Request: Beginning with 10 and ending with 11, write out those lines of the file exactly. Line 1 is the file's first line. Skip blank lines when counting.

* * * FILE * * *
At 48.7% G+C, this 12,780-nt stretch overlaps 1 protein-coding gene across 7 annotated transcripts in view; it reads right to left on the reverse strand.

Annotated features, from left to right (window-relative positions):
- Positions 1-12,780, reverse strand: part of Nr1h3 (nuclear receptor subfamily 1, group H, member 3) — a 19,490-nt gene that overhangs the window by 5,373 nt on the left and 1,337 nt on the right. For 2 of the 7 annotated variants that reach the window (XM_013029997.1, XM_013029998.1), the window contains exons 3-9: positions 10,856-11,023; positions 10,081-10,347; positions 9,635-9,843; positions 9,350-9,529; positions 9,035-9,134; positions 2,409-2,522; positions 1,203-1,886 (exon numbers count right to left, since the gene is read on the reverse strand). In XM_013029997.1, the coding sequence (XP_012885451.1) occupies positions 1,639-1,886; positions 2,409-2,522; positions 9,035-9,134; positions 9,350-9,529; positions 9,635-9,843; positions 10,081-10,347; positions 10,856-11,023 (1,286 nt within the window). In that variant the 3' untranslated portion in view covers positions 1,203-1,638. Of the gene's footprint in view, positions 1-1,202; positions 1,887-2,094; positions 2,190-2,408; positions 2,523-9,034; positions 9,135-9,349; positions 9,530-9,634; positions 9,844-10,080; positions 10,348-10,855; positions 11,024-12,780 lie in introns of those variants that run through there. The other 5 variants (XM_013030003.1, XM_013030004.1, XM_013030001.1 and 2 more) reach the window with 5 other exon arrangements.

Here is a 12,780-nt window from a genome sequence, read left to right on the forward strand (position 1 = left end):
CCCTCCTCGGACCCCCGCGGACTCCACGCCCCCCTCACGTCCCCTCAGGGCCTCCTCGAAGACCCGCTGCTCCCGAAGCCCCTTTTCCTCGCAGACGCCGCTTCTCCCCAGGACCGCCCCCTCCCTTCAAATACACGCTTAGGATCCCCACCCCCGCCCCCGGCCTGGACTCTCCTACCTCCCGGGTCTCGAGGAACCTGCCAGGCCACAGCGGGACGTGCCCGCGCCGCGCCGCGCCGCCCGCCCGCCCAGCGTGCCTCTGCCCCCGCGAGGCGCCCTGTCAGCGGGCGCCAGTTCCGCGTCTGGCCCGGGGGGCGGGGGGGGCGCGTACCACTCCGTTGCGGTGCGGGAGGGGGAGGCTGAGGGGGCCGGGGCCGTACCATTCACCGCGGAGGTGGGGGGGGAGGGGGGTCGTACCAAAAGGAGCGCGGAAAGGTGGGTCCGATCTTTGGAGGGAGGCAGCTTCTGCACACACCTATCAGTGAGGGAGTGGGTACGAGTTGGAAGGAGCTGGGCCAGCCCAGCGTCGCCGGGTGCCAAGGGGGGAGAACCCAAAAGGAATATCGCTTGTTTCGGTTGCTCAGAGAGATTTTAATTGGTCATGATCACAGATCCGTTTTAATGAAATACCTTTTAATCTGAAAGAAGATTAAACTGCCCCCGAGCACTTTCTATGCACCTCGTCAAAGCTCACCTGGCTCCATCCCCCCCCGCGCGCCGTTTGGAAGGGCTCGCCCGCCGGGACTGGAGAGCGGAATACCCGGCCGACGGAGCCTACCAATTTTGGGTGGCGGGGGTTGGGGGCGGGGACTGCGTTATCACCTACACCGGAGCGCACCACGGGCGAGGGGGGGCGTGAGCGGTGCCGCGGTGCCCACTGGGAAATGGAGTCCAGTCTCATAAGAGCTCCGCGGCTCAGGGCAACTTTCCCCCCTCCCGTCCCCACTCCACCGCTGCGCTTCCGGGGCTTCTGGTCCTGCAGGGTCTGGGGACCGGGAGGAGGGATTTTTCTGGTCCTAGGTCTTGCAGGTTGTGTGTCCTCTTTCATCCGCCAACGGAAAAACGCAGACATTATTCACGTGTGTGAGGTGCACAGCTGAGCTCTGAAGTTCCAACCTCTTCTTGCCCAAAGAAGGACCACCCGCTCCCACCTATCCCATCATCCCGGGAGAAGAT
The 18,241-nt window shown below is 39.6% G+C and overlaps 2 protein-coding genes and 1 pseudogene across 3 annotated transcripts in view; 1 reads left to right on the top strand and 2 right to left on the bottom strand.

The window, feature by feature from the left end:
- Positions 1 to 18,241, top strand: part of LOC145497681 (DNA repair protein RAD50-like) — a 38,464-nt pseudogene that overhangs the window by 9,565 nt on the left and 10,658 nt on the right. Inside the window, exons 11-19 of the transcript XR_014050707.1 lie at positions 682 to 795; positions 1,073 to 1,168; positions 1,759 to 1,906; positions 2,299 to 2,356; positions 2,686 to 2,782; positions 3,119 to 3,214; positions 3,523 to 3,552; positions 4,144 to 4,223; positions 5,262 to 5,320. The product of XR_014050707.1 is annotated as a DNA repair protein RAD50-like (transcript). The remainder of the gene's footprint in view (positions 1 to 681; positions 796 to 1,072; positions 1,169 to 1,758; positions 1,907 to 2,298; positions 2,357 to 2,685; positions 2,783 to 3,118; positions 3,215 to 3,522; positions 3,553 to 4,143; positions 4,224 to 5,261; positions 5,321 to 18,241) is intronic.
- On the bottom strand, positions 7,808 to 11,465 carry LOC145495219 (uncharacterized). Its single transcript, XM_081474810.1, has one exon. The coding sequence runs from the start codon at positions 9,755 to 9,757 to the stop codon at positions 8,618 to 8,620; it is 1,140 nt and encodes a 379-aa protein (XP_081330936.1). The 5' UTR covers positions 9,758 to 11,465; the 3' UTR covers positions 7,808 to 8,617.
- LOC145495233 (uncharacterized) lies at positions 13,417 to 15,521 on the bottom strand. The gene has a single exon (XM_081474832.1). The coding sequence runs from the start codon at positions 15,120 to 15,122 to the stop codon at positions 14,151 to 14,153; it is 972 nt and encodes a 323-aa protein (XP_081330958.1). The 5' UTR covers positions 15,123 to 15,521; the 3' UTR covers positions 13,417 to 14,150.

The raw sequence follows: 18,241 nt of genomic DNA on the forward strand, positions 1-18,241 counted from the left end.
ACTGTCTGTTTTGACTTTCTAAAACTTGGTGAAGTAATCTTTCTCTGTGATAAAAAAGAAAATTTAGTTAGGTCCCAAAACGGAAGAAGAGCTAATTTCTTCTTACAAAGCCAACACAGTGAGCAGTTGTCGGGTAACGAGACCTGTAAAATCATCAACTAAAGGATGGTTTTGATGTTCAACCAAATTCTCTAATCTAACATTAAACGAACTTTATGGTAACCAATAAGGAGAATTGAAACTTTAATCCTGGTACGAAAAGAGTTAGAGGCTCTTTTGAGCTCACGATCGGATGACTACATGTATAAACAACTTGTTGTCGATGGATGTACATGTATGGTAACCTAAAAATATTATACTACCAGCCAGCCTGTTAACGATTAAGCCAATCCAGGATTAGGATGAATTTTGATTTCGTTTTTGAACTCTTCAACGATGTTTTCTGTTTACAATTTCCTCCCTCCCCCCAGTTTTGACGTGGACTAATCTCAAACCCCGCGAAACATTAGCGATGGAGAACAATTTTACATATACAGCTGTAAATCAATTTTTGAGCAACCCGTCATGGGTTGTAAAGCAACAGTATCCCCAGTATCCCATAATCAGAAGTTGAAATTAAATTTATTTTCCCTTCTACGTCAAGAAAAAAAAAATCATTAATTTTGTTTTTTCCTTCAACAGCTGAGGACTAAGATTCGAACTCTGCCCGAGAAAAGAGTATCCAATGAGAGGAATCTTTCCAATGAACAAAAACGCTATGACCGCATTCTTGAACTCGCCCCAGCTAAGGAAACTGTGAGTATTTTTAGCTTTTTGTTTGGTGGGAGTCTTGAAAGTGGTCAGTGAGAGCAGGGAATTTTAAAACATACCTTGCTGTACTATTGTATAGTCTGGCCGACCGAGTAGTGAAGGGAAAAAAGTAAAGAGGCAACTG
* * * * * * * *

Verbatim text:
- LOC145495233 (uncharacterized) lies at positions 13,417 to 15,521 on the bottom strand. The gene has a single exon (XM_081474832.1). The coding sequence runs from the start codon at positions 15,120 to 15,122 to the stop codon at positions 14,151 to 14,153; it is 972 nt and encodes a 323-aa protein (XP_081330958.1). The 5' UTR covers positions 15,123 to 15,521; the 3' UTR covers positions 13,417 to 14,150.

The raw sequence follows: 18,241 nt of genomic DNA on the forward strand, positions 1-18,241 counted from the left end.